By Robert Henry
It is a common story many of us share. Obviously not all of us, but I have spoken with many individuals whove given remarkably similar accounts of that small church where they grew up in. Typically, this phenomenon goes something like this.
One is introduced to the stories of the Bible in Sunday school, as one matures-while regularly attending that tiny congregation-one is convicted of their sins in virtue of the humbly powerful sermons delivered by a close friend along with those old familiar melodies sung by the choir, one is saved and then becomes a member of that intimate congregation that makes its impact in the community one friend at a time.
I am not sure how old this model is, but it is quite evident that it is on the decline. With the advent of larger church attendants congregating in more and more congested venues, a new model of The Church has emerged, challenging the former structure. I, myself, am not immune to the effects of this novel development.
I, too, was one of those sorts that grew up in a small church where everyone knows your name. However, in light of life circumstances my family and I, at a young age, were drawn to one of these mega churches. And it was here where I first met my savior. Naturally my view on the matter may lean towards a favorable tolerance of these churches; even to the point of applause.
However, I am not here to offer my opinion, but merely to state facts. Even more, it is quite possible that my experiences were not the result of a universal pattern that one should follow, but simply the consequence of what could have easily occurred in the small church I grew up in. In either case, the issue of these mega churches is one that warrants some attention.
The initial concern as to the emergence of mega churches, or those establishments that exceed several hundred members, often reaching into the thousands and even tens of thousands, is their impersonal atmosphere.
The idea of the assembling of believers assumes that the fellowship is not only genuine, but possible. The immediate inference is that in the large crowd of people, one is merely shuffled through the doors of the building in a manner that could be referred to as assembly line worship. In short, when considering the legitimacy of mega churches whether or not one can engage in a meaningful relationship with his or her fellow parishioners is a serious concern.
But on the flip side, there are some statistics that may contradict this perception. According to a guest columnist John C. LaRue for Leadershipjournal.net, the number of Americans who describe themselves as born-again or evangelical Christians has grown dramatically in the past quarter century especially in the 1990s.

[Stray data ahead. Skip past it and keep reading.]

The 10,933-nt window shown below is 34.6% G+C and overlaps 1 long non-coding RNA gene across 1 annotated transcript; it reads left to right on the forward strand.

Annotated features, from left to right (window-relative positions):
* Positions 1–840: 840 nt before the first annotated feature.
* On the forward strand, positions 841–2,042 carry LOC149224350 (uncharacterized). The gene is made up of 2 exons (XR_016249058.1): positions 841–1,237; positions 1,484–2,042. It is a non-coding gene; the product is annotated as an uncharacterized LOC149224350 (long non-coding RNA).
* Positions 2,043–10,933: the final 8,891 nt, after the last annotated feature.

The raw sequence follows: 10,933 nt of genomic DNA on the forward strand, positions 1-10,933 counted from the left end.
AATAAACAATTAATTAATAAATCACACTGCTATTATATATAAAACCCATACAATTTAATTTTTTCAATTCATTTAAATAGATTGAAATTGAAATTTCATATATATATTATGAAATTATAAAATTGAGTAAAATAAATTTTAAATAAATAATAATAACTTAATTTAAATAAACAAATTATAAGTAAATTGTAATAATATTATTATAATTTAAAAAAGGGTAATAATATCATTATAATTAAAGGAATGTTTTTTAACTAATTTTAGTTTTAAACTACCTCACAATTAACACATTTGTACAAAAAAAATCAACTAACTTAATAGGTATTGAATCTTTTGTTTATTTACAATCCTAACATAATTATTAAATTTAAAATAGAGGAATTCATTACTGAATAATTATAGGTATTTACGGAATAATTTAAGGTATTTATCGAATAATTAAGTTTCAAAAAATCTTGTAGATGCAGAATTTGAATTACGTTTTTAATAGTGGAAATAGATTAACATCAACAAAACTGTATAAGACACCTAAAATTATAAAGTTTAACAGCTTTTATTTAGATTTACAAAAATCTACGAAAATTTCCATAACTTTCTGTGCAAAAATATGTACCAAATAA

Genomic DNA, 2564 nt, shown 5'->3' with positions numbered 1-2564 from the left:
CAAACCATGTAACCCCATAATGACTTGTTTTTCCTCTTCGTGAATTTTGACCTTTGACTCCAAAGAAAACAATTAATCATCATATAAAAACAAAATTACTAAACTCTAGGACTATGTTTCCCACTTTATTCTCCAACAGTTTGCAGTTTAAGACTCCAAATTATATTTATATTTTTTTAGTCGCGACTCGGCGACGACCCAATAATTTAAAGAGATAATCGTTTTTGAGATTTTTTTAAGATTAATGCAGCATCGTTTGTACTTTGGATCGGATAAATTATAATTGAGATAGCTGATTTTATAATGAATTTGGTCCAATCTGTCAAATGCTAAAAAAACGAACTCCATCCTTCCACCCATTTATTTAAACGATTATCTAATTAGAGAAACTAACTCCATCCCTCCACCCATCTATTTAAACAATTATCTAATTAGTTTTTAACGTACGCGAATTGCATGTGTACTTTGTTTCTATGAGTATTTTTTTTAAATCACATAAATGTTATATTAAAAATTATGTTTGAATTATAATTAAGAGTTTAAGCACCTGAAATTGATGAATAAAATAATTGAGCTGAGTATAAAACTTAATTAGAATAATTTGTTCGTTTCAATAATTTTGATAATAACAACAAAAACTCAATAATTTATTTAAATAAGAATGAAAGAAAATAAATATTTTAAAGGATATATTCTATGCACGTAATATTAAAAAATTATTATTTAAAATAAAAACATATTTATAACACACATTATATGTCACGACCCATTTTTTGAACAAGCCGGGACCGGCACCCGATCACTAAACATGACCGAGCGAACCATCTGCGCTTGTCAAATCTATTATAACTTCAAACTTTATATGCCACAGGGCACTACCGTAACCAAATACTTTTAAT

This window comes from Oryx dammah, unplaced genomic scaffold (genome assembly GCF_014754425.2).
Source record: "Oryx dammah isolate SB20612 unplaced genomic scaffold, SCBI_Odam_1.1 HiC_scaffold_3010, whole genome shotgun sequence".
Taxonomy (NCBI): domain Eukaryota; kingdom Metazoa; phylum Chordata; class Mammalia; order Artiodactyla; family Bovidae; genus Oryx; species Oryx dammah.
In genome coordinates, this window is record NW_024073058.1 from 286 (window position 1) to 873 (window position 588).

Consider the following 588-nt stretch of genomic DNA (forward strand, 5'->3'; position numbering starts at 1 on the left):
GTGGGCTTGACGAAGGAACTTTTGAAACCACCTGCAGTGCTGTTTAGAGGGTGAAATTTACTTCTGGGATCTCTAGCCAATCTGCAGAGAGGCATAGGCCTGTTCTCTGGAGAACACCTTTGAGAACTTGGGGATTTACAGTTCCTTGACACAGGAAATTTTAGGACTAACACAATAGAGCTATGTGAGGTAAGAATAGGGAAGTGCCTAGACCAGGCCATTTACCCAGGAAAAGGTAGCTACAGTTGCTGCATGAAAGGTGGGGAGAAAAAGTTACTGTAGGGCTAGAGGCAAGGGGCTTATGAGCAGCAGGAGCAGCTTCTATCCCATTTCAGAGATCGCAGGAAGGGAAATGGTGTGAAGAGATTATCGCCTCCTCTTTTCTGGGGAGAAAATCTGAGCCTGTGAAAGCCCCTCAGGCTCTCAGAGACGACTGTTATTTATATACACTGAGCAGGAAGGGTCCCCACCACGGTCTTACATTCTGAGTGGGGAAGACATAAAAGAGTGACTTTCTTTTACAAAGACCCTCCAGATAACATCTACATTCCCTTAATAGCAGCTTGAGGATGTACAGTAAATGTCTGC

In 1976, 34 percent of Americans were classified as evangelicals. Twenty-five years later, in 1999, this number was up 12 percentage points to 46 percent. This begs the question, is there some correlation between the appearance of mega churches and a growth in not only church attendance but salvation testimonies? Is the presence of coffee holders sitting alongside the pews, multi-media presentations and over the top praise and worship performances somehow managing to draw larger crowds? This goes without saying.
However, if they are drawing the big crowds and appealing to a larger audience, is this nothing more than an example of a tickling of the ears (or interests) of a secular world? I am confident that there are many tried and true believers that make up the hard cores of many, if not most, of these grandiose organizations where believers come together. And yet what of the many that sit on the sidelines and are just along for the ride? Should these numbers count at all? Are the mega churches just mega fluff wherein lies an identical demographic to the smaller churches of Christians that are truly committed?
As one pastor put it in Christianity Today, it is more difficult to take 10 people and grow a body of Christ to 150 than it is to transplant 200 or 300 people and then grow that congregation to 5,000. A crowd draws a crowd. From day one if you have all the bells and whistles, 5 full time pastors, a youth program, and a charismatic speaker with spiked hair (a shot not aimed at anyone in particular) and you don’t mind putting the smaller community churches out of business, it will be harder to stop attracting a big crowd.
If I were you I wouldnt walk away from this article thinking that mega churches are necessarily a bad thing. Rather, I think it is important to see their weaknesses as models of realizing how Gods people should come together. And yet even the small church model should be cause for concern at times. After all, back biting, gossiping and falling into the trap of individualistic traditionalism (i.e. refusing to utilize tools for church structure on the basis of their novelty not on their effectiveness) are typical of these sorts. But we shouldnt be pessimistic about The Church in general.
Let us remember that the Gates of Hell will not prevail against it: Whether those minions are chased away by Bibles with embroidered covers or ones dating back to 1611. I think it is important to keep in mind that Jesus chose Simon Peter to be the rock upon which He would build His Church. And though Peter was superficially flawed as in the case of his occasional Judeaizing and quick mouth, what God did through him was essentially substantial. So too is His church today. It may come in many superficial forms, all of which are subject to change just as people are, but in the end its unyielding power and primary substance will remain forever: Regardless of whether it is done while sipping a cappuccino or fanning ones brow with a church bulletin.
- An Invitation to a Conversation: Interview with Paul Reeves
- Church at Home: Is This Real Fellowship?
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